If you are going to spend money marketing your business your focus should be on creating a relevant message that your customers will respond to. Do not make the mistake of spending all your time trying to figure out the nuances of negotiating advertising contracts or, even worse, delegating the task to a lower level employee. Find a professional media planning service that can create an optimal plan for your situation and let them do what they do best – negotiate great deals on your behalf. This frees your time to work on your message to make sure that the money you spend reaching out to your customers comes back to you in the form of increased sales.


Lots of other companies provide the same product or service that your company does. Many of them have been doing it longer than you. Many of them have more extensive resources than you: More people. More money. More customers. More clout.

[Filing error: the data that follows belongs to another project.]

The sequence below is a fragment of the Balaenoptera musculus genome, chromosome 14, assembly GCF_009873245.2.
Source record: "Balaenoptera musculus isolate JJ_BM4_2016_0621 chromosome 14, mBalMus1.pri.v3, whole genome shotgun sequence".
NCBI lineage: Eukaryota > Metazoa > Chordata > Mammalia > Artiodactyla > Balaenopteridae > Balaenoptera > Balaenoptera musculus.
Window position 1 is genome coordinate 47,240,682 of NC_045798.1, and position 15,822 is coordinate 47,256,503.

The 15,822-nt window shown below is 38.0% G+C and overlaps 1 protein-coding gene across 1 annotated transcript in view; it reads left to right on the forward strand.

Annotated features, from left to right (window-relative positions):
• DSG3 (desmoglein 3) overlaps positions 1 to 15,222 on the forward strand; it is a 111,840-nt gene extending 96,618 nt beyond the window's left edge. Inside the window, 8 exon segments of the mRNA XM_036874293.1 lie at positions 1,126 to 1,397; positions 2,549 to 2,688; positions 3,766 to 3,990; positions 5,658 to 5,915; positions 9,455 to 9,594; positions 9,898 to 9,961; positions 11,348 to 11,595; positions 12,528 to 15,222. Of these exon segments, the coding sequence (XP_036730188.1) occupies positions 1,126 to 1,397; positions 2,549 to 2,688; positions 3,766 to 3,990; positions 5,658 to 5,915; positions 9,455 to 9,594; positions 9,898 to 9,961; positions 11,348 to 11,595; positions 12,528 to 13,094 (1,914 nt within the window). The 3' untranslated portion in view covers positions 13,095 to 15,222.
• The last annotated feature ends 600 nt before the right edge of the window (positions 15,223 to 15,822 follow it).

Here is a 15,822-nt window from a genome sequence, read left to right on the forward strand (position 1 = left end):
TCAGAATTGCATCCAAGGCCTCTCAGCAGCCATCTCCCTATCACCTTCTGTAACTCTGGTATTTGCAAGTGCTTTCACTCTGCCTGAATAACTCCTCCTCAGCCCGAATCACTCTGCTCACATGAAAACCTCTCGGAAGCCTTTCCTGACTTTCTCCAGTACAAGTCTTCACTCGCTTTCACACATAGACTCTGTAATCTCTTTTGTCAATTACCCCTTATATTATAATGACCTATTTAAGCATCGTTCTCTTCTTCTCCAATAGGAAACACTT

This keeps a lot of businesses (and people) from stretching. It’s intimidating to survey the landscape and see a wall of giants. You have a hard time imagining how your business could possibly compete.

Marketing is the great equalizer for underdog businesses. You may not be able to build a bigger building or hire more people, but nothing is stopping you from dominating the space between your customers’ ears.

The trick is learning to see new opportunities within established markets. You can’t own the hill that your competitor does but chances are likely that you can build a new hill that is yours alone.

What’s Your Ideal Client?